Publisher description for The importance of being famous : behind the scenes of the celebrity-industrial complex / Maureen Orth.
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Vanity Fair's veteran special correspondent pulls back the curtain on the world of celebrity and those who live and die there
Vanity Fair's Maureen Orth always makes news. From Hollywood to murder trials to the corridors of politics, this National Magazine Award winner covers lives led in public, on camera, in the headlines. Here she takes us close-up into the world of fame-bridging entertainment, politics, and news-and the lives of those who understand the chemistry, the very DNA, of fame and how to create it, manipulate it, sustain it. Moving from former Prime Minister Margaret Thatcher to Michael Jackson, the ultimate child/monster of show business, Orth describes our evolution from a society where talent attracted attention to a place where the star-making machinery of the "celebrity-industrial complex" shapes, reshapes, and sells its gods (and monsters) to the public.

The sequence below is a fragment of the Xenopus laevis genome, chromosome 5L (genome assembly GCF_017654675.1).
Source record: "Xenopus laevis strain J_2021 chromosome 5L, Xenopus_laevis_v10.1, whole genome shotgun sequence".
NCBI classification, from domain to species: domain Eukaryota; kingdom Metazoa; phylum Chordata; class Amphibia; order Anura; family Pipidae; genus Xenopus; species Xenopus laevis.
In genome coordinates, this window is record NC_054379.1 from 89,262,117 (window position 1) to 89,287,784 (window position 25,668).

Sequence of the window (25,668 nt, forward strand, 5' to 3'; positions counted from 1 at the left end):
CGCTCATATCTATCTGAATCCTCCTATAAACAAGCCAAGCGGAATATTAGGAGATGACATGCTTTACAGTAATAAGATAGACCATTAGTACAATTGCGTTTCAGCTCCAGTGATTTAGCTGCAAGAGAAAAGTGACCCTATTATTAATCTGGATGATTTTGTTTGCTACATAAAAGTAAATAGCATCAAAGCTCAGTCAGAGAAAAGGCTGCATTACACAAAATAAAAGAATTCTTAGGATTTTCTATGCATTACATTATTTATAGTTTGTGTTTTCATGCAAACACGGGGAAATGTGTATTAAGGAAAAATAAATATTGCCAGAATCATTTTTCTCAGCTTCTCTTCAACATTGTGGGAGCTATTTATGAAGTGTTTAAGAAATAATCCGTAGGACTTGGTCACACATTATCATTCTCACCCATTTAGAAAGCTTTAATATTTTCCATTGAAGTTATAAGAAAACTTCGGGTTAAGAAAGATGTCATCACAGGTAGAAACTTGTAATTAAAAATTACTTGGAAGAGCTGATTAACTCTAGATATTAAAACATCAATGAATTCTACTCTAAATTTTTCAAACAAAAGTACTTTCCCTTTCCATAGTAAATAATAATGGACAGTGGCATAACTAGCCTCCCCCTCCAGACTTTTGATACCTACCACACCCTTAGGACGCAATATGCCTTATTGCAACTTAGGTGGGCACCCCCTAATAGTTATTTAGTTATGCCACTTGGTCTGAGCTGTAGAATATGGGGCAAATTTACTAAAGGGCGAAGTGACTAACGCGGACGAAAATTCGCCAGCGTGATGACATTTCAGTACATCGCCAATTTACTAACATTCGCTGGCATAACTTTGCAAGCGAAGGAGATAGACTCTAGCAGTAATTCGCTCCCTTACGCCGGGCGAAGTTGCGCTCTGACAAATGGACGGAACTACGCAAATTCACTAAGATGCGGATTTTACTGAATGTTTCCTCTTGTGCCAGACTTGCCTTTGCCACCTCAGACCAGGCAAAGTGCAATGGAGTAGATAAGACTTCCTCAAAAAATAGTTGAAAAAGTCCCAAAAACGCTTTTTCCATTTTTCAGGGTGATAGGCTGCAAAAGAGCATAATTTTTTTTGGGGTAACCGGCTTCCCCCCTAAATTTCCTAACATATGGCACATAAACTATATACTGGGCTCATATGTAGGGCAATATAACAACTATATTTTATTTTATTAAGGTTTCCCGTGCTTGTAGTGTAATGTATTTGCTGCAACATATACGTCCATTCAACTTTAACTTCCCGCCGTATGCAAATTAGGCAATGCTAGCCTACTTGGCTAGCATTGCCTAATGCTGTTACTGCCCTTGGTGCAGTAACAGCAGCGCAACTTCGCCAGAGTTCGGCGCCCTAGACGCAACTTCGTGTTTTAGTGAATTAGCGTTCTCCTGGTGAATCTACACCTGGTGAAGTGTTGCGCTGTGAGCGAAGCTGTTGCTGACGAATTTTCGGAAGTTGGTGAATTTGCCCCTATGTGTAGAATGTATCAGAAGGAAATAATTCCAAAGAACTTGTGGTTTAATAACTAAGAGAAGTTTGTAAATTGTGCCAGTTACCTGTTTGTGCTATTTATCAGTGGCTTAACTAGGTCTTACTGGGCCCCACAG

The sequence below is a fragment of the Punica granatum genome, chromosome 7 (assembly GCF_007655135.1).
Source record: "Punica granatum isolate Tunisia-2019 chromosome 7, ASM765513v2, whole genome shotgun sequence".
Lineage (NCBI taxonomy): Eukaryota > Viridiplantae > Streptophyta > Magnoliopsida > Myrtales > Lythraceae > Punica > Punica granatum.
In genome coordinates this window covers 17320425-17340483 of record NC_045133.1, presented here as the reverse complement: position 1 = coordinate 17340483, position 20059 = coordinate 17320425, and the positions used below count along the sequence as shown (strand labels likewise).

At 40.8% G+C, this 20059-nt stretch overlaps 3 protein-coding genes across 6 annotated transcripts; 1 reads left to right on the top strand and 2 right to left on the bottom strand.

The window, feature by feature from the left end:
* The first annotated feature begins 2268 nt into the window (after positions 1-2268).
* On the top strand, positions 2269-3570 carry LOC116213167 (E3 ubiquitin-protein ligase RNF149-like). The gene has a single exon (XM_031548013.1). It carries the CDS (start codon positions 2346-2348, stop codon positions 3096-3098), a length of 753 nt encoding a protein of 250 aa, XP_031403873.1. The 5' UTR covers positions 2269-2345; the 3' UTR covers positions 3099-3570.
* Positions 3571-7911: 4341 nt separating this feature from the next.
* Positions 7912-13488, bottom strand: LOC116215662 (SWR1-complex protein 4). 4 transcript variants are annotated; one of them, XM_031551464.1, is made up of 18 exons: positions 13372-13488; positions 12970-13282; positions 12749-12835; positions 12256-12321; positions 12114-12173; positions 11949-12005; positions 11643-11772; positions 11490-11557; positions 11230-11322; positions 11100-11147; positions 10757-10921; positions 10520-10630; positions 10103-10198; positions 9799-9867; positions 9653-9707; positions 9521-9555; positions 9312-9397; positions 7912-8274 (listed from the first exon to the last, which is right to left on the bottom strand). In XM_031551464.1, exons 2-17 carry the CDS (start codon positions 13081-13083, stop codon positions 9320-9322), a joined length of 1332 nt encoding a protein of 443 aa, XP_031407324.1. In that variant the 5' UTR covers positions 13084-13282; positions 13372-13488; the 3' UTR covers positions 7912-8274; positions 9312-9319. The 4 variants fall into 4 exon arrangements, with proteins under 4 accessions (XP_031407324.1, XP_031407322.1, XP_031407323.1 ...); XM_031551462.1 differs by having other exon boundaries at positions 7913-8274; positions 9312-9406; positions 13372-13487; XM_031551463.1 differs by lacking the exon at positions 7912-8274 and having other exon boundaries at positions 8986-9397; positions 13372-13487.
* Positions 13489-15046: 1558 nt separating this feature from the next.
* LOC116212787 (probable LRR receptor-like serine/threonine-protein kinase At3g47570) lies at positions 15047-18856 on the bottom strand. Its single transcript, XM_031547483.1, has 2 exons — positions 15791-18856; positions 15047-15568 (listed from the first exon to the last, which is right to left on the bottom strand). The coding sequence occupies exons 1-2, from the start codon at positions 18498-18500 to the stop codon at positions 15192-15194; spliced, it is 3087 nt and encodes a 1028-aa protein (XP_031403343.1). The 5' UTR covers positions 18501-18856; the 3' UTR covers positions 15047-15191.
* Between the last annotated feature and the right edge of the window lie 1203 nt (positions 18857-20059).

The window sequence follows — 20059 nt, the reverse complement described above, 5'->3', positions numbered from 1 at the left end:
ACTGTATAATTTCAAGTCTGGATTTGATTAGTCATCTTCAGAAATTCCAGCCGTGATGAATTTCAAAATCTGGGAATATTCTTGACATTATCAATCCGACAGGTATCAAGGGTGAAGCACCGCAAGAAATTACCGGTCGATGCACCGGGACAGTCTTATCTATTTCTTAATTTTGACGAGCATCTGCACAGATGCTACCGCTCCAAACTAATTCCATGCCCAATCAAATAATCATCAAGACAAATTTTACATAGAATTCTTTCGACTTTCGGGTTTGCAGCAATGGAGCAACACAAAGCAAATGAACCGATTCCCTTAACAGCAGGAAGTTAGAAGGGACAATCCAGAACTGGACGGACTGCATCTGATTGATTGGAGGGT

From divas letting their hair down (Tina Turner) to Little Gods (Woody Allen and Princess Diana's almost father-in-law Mohammed Fayed), political theater (Arnold's Hollywood hubris, Arianna Huttington's guru-guided gubernatorial quest), news-gone-soap-opera (I Love Laci), and even the Queen Mother of reinvention (Madonna as dominatrix/children's-book author), Orth delivers a portrait of an era. She shows us the real world of the big room where the rules that govern mere mortals don't matter-and anonymity is a crime.
Library of Congress subject headings for this publication: United States Social life and customs 1971-Celebrities United States, Popular culture United States, Mass media and culture United States, Fame